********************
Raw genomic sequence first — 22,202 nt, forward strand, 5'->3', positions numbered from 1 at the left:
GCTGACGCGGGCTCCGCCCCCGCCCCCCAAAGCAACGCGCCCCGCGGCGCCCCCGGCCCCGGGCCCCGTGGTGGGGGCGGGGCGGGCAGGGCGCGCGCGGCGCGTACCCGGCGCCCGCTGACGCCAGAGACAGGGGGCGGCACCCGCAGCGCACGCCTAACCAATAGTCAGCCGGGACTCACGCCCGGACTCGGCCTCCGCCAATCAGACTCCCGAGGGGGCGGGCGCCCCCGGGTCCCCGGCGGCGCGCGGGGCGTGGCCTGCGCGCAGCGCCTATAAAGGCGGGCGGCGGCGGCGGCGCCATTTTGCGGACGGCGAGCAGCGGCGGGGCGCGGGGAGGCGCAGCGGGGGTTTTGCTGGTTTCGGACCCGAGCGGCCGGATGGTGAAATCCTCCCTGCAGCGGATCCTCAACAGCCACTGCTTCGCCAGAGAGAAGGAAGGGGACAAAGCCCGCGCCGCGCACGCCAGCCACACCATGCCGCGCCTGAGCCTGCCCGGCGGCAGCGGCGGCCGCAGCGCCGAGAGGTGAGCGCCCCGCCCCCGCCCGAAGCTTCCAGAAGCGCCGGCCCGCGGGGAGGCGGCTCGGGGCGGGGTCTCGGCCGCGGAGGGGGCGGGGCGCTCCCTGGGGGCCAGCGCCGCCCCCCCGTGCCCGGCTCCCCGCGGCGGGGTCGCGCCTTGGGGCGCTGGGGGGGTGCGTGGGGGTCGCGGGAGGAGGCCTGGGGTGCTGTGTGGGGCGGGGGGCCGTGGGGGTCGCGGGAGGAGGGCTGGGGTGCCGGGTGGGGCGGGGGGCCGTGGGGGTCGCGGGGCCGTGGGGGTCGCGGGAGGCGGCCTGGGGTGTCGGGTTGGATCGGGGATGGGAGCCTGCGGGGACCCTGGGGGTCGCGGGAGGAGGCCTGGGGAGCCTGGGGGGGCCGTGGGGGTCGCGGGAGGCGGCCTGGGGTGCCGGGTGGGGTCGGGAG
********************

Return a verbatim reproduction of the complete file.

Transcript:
Raw genomic sequence first — 22,202 nt, forward strand, 5'->3', positions numbered from 1 at the left:
GCTGACGCGGGCTCCGCCCCCGCCCCCCAAAGCAACGCGCCCCGCGGCGCCCCCGGCCCCGGGCCCCGTGGTGGGGGCGGGGCGGGCAGGGCGCGCGCGGCGCGTACCCGGCGCCCGCTGACGCCAGAGACAGGGGGCGGCACCCGCAGCGCACGCCTAACCAATAGTCAGCCGGGACTCACGCCCGGACTCGGCCTCCGCCAATCAGACTCCCGAGGGGGCGGGCGCCCCCGGGTCCCCGGCGGCGCGCGGGGCGTGGCCTGCGCGCAGCGCCTATAAAGGCGGGCGGCGGCGGCGGCGCCATTTTGCGGACGGCGAGCAGCGGCGGGGCGCGGGGAGGCGCAGCGGGGGTTTTGCTGGTTTCGGACCCGAGCGGCCGGATGGTGAAATCCTCCCTGCAGCGGATCCTCAACAGCCACTGCTTCGCCAGAGAGAAGGAAGGGGACAAAGCCCGCGCCGCGCACGCCAGCCACACCATGCCGCGCCTGAGCCTGCCCGGCGGCAGCGGCGGCCGCAGCGCCGAGAGGTGAGCGCCCCGCCCCCGCCCGAAGCTTCCAGAAGCGCCGGCCCGCGGGGAGGCGGCTCGGGGCGGGGTCTCGGCCGCGGAGGGGGCGGGGCGCTCCCTGGGGGCCAGCGCCGCCCCCCCGTGCCCGGCTCCCCGCGGCGGGGTCGCGCCTTGGGGCGCTGGGGGGGTGCGTGGGGGTCGCGGGAGGAGGCCTGGGGTGCTGTGTGGGGCGGGGGGCCGTGGGGGTCGCGGGAGGAGGGCTGGGGTGCCGGGTGGGGCGGGGGGCCGTGGGGGTCGCGGGGCCGTGGGGGTCGCGGGAGGCGGCCTGGGGTGTCGGGTTGGATCGGGGATGGGAGCCTGCGGGGACCCTGGGGGTCGCGGGAGGAGGCCTGGGGAGCCTGGGGGGGCCGTGGGGGTCGCGGGAGGCGGCCTGGGGTGCCGGGTGGGGTCGGGAG